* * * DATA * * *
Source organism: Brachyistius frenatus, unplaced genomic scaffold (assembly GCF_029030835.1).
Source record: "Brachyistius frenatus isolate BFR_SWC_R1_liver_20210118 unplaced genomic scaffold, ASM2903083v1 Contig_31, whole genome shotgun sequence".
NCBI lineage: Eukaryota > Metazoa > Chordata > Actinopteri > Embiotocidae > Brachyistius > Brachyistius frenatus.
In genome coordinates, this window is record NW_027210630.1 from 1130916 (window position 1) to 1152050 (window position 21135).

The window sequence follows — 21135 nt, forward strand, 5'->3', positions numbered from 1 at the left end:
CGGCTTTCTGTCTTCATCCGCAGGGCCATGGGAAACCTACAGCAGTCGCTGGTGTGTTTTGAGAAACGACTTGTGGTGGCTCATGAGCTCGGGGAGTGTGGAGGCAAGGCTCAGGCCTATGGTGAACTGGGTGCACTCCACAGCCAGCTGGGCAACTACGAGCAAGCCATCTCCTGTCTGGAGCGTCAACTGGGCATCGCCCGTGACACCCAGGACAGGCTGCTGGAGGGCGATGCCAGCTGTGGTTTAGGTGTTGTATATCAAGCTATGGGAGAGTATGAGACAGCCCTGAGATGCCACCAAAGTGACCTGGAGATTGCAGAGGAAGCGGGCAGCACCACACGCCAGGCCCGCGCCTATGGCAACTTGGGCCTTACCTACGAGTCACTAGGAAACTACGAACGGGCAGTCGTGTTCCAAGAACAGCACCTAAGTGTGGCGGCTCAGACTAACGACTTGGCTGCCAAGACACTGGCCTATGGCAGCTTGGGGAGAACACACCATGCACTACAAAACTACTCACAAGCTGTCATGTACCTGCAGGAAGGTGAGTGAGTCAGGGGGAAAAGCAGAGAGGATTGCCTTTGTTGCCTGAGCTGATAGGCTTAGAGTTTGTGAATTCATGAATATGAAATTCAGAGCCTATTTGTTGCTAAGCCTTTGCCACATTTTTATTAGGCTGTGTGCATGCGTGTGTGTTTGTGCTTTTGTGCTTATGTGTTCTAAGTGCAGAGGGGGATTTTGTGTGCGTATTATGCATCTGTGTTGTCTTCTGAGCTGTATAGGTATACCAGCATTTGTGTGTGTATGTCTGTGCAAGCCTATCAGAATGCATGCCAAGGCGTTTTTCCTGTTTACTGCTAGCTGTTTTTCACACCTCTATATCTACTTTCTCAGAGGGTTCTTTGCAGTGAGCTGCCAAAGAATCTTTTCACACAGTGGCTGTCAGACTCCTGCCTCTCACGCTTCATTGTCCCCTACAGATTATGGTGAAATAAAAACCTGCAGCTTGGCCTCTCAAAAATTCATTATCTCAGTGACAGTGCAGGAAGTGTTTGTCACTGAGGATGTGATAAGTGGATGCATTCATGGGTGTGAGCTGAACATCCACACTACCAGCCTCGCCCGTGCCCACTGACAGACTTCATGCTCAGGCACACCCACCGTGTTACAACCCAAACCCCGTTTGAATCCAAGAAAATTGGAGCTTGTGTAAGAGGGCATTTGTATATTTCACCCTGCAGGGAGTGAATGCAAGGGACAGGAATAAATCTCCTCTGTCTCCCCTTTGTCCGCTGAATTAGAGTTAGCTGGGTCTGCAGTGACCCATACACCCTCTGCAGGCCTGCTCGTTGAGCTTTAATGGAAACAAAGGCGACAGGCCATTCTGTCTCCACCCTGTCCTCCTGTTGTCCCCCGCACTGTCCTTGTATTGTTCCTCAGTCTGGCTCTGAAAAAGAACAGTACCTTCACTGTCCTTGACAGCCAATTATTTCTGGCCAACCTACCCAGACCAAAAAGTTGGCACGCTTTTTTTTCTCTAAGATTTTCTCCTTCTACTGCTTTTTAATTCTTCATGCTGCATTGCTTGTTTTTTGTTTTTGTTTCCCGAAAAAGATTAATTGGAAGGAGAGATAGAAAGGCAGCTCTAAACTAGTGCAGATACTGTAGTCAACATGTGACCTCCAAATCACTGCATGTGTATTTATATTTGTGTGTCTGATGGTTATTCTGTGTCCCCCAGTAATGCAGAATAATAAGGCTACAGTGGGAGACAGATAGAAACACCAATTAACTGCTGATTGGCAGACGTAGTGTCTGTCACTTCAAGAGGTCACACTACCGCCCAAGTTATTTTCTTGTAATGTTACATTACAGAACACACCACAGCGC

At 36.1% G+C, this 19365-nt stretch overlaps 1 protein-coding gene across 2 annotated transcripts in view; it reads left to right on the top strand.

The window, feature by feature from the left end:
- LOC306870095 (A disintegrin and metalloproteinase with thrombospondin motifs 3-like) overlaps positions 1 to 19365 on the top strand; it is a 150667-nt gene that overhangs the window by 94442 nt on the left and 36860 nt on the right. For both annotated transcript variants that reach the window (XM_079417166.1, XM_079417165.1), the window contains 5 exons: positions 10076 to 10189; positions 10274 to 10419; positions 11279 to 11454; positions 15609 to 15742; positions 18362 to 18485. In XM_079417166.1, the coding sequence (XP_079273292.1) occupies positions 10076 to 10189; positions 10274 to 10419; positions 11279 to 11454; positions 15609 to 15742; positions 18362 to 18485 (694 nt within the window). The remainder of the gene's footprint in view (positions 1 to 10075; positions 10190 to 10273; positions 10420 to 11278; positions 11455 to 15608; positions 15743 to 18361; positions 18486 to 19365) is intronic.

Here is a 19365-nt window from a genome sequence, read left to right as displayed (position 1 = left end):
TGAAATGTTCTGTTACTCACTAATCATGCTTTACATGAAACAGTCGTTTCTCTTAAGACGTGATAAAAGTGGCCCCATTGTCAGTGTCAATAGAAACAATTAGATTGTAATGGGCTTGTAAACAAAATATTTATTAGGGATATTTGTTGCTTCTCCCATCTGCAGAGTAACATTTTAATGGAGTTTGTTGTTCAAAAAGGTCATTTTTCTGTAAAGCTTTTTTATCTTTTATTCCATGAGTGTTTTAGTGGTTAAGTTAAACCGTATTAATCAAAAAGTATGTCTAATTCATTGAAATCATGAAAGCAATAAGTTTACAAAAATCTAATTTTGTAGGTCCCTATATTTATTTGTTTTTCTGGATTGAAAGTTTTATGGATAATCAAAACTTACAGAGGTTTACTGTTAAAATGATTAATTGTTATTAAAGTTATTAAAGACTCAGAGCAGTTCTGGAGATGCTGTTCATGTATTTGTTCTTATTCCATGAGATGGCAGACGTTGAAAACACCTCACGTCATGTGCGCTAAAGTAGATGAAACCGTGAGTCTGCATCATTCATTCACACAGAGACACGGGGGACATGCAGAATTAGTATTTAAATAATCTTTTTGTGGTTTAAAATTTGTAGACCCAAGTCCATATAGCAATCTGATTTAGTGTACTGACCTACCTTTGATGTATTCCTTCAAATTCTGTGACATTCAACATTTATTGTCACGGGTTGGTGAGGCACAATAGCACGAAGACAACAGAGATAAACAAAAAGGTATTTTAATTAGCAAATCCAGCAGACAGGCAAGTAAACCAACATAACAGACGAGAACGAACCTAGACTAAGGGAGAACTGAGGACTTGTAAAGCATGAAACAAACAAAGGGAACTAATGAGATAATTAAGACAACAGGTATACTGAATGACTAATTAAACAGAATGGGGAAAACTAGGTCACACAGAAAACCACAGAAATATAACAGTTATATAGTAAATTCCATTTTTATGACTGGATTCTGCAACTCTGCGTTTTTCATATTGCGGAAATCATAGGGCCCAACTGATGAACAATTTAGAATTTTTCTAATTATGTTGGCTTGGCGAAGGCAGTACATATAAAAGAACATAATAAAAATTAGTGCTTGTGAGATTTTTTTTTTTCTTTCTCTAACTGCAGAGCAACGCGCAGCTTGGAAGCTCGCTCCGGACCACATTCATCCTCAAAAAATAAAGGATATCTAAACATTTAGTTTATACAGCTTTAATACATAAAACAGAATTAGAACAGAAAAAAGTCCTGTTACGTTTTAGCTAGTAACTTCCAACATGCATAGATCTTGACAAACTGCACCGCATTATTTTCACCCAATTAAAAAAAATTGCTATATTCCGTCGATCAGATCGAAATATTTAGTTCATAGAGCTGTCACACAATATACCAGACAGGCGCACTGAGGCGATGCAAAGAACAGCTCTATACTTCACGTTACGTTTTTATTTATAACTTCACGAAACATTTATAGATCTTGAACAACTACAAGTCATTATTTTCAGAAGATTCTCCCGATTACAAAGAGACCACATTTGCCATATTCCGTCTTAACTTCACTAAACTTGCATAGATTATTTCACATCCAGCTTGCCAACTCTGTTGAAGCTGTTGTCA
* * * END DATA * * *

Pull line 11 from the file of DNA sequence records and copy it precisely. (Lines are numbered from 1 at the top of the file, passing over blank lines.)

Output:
TGAAATGTTCTGTTACTCACTAATCATGCTTTACATGAAACAGTCGTTTCTCTTAAGACGTGATAAAAGTGGCCCCATTGTCAGTGTCAATAGAAACAATTAGATTGTAATGGGCTTGTAAACAAAATATTTATTAGGGATATTTGTTGCTTCTCCCATCTGCAGAGTAACATTTTAATGGAGTTTGTTGTTCAAAAAGGTCATTTTTCTGTAAAGCTTTTTTATCTTTTATTCCATGAGTGTTTTAGTGGTTAAGTTAAACCGTATTAATCAAAAAGTATGTCTAATTCATTGAAATCATGAAAGCAATAAGTTTACAAAAATCTAATTTTGTAGGTCCCTATATTTATTTGTTTTTCTGGATTGAAAGTTTTATGGATAATCAAAACTTACAGAGGTTTACTGTTAAAATGATTAATTGTTATTAAAGTTATTAAAGACTCAGAGCAGTTCTGGAGATGCTGTTCATGTATTTGTTCTTATTCCATGAGATGGCAGACGTTGAAAACACCTCACGTCATGTGCGCTAAAGTAGATGAAACCGTGAGTCTGCATCATTCATTCACACAGAGACACGGGGGACATGCAGAATTAGTATTTAAATAATCTTTTTGTGGTTTAAAATTTGTAGACCCAAGTCCATATAGCAATCTGATTTAGTGTACTGACCTACCTTTGATGTATTCCTTCAAATTCTGTGACATTCAACATTTATTGTCACGGGTTGGTGAGGCACAATAGCACGAAGACAACAGAGATAAACAAAAAGGTATTTTAATTAGCAAATCCAGCAGACAGGCAAGTAAACCAACATAACAGACGAGAACGAACCTAGACTAAGGGAGAACTGAGGACTTGTAAAGCATGAAACAAACAAAGGGAACTAATGAGATAATTAAGACAACAGGTATACTGAATGACTAATTAAACAGAATGGGGAAAACTAGGTCACACAGAAAACCACAGAAATATAACAGTTATATAGTAAATTCCATTTTTATGACTGGATTCTGCAACTCTGCGTTTTTCATATTGCGGAAATCATAGGGCCCAACTGATGAACAATTTAGAATTTTTCTAATTATGTTGGCTTGGCGAAGGCAGTACATATAAAAGAACATAATAAAAATTAGTGCTTGTGAGATTTTTTTTTTTCTTTCTCTAACTGCAGAGCAACGCGCAGCTTGGAAGCTCGCTCCGGACCACATTCATCCTCAAAAAATAAAGGATATCTAAACATTTAGTTTATACAGCTTTAATACATAAAACAGAATTAGAACAGAAAAAAGTCCTGTTACGTTTTAGCTAGTAACTTCCAACATGCATAGATCTTGACAAACTGCACCGCATTATTTTCACCCAATTAAAAAAAATTGCTATATTCCGTCGATCAGATCGAAATATTTAGTTCATAGAGCTGTCACACAATATACCAGACAGGCGCACTGAGGCGATGCAAAGAACAGCTCTATACTTCACGTTACGTTTTTATTTATAACTTCACGAAACATTTATAGATCTTGAACAACTACAAGTCATTATTTTCAGAAGATTCTCCCGATTACAAAGAGACCACATTTGCCATATTCCGTCTTAACTTCACTAAACTTGCATAGATTATTTCACATCCAGCTTGCCAACTCTGTTGAAGCTGTTGTCA